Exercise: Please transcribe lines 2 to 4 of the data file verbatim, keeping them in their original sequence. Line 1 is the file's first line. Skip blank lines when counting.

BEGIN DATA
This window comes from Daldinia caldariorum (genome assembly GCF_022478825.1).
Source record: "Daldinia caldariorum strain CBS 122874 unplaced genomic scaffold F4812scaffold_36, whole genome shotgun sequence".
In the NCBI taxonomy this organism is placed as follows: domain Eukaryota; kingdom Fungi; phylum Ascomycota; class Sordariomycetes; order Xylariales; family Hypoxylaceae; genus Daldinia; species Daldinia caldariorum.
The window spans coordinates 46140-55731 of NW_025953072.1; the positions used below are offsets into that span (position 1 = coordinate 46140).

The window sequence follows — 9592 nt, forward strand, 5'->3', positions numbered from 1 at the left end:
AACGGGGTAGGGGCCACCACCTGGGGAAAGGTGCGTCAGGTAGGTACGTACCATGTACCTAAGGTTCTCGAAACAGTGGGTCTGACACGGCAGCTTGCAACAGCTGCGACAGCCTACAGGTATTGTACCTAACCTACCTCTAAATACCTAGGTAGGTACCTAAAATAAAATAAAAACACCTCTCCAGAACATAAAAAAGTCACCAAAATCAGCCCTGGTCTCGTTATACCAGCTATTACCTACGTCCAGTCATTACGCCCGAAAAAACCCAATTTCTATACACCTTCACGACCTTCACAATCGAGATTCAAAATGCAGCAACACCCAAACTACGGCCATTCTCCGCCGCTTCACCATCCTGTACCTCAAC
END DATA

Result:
Source record: "Daldinia caldariorum strain CBS 122874 unplaced genomic scaffold F4812scaffold_36, whole genome shotgun sequence".
In the NCBI taxonomy this organism is placed as follows: domain Eukaryota; kingdom Fungi; phylum Ascomycota; class Sordariomycetes; order Xylariales; family Hypoxylaceae; genus Daldinia; species Daldinia caldariorum.
The window spans coordinates 46140-55731 of NW_025953072.1; the positions used below are offsets into that span (position 1 = coordinate 46140).